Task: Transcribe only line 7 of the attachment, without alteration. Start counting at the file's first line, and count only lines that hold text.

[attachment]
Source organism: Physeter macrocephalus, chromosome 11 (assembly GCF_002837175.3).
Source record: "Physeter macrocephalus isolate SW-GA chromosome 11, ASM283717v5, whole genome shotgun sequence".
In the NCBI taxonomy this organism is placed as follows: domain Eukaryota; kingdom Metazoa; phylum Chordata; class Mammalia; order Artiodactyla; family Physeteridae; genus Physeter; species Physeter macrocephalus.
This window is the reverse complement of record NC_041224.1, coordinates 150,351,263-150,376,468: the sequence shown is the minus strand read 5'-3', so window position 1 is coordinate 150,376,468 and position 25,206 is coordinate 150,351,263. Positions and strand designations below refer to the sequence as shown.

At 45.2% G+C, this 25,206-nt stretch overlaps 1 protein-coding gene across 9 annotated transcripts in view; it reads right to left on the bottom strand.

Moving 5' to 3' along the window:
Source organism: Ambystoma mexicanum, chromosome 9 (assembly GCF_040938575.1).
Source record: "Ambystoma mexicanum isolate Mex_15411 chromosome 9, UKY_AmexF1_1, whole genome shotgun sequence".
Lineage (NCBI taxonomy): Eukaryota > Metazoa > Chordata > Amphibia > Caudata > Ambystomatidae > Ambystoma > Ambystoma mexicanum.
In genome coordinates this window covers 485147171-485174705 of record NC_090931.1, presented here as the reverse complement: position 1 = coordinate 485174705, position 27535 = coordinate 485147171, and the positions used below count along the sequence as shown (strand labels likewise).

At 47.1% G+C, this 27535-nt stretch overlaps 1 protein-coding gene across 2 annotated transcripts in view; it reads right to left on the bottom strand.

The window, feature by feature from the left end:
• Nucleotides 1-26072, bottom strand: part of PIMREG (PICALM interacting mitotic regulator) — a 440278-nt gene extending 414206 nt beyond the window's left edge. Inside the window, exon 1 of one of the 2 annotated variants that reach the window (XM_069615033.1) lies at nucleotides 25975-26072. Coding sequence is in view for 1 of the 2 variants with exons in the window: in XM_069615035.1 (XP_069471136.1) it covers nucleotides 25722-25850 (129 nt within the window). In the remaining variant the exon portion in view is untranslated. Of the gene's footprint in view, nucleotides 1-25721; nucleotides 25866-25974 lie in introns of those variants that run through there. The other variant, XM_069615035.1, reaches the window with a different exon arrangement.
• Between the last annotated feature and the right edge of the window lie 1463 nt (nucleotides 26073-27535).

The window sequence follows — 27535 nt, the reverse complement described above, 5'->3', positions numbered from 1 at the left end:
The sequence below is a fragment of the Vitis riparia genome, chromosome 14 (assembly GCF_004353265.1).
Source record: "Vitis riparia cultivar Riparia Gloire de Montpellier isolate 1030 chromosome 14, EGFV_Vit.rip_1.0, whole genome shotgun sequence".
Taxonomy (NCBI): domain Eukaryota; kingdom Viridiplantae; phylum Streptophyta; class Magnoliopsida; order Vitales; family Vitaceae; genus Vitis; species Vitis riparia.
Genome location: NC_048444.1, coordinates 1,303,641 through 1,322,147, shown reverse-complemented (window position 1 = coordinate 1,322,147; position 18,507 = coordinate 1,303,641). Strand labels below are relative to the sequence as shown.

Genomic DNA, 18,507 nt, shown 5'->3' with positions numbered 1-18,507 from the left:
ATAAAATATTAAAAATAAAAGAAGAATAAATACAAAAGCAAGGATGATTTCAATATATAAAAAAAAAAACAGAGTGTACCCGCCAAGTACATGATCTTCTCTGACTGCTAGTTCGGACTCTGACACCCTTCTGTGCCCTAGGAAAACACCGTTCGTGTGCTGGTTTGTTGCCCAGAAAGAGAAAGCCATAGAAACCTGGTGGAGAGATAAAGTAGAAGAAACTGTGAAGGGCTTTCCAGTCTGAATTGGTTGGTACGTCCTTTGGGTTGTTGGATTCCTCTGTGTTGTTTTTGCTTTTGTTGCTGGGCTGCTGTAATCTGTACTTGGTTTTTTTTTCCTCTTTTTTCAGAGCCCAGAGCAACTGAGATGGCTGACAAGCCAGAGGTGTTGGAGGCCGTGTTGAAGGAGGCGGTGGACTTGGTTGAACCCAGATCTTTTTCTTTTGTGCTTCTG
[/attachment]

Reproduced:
Source organism: Ambystoma mexicanum, chromosome 9 (assembly GCF_040938575.1).